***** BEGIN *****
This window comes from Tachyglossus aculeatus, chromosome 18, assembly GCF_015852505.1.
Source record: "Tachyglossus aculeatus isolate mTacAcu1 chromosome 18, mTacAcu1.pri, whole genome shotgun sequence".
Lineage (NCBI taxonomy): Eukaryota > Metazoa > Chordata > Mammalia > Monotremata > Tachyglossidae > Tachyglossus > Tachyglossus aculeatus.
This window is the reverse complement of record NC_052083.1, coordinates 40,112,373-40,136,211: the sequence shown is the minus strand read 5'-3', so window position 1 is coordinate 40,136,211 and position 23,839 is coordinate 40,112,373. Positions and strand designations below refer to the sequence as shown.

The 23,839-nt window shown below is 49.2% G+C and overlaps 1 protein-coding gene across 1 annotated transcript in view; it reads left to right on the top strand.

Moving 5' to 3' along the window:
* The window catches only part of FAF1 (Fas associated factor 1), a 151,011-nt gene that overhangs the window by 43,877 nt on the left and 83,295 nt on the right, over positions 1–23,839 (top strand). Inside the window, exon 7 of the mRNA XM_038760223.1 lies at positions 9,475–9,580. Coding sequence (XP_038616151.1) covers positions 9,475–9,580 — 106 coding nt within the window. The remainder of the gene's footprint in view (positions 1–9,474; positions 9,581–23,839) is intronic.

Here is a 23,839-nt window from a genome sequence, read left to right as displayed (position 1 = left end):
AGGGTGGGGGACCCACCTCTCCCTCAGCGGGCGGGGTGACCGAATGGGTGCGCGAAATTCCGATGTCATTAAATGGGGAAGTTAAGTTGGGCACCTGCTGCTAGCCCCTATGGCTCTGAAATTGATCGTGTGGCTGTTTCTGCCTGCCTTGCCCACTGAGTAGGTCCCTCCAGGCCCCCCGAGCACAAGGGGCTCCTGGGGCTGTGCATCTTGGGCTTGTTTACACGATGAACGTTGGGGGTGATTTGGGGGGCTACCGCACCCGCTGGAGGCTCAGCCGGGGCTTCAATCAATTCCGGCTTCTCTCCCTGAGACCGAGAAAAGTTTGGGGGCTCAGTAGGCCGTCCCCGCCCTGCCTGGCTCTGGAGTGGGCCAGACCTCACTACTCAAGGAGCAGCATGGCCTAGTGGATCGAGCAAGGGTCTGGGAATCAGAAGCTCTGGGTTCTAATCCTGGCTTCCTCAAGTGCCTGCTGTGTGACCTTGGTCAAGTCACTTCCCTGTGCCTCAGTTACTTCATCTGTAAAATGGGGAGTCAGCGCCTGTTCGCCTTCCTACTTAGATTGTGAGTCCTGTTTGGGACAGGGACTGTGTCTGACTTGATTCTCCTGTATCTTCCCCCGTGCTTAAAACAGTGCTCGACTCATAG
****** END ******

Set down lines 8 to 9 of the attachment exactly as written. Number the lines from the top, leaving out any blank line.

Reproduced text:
Here is a 23,839-nt window from a genome sequence, read left to right as displayed (position 1 = left end):
AGGGTGGGGGACCCACCTCTCCCTCAGCGGGCGGGGTGACCGAATGGGTGCGCGAAATTCCGATGTCATTAAATGGGGAAGTTAAGTTGGGCACCTGCTGCTAGCCCCTATGGCTCTGAAATTGATCGTGTGGCTGTTTCTGCCTGCCTTGCCCACTGAGTAGGTCCCTCCAGGCCCCCCGAGCACAAGGGGCTCCTGGGGCTGTGCATCTTGGGCTTGTTTACACGATGAACGTTGGGGGTGATTTGGGGGGCTACCGCACCCGCTGGAGGCTCAGCCGGGGCTTCAATCAATTCCGGCTTCTCTCCCTGAGACCGAGAAAAGTTTGGGGGCTCAGTAGGCCGTCCCCGCCCTGCCTGGCTCTGGAGTGGGCCAGACCTCACTACTCAAGGAGCAGCATGGCCTAGTGGATCGAGCAAGGGTCTGGGAATCAGAAGCTCTGGGTTCTAATCCTGGCTTCCTCAAGTGCCTGCTGTGTGACCTTGGTCAAGTCACTTCCCTGTGCCTCAGTTACTTCATCTGTAAAATGGGGAGTCAGCGCCTGTTCGCCTTCCTACTTAGATTGTGAGTCCTGTTTGGGACAGGGACTGTGTCTGACTTGATTCTCCTGTATCTTCCCCCGTGCTTAAAACAGTGCTCGACTCATAG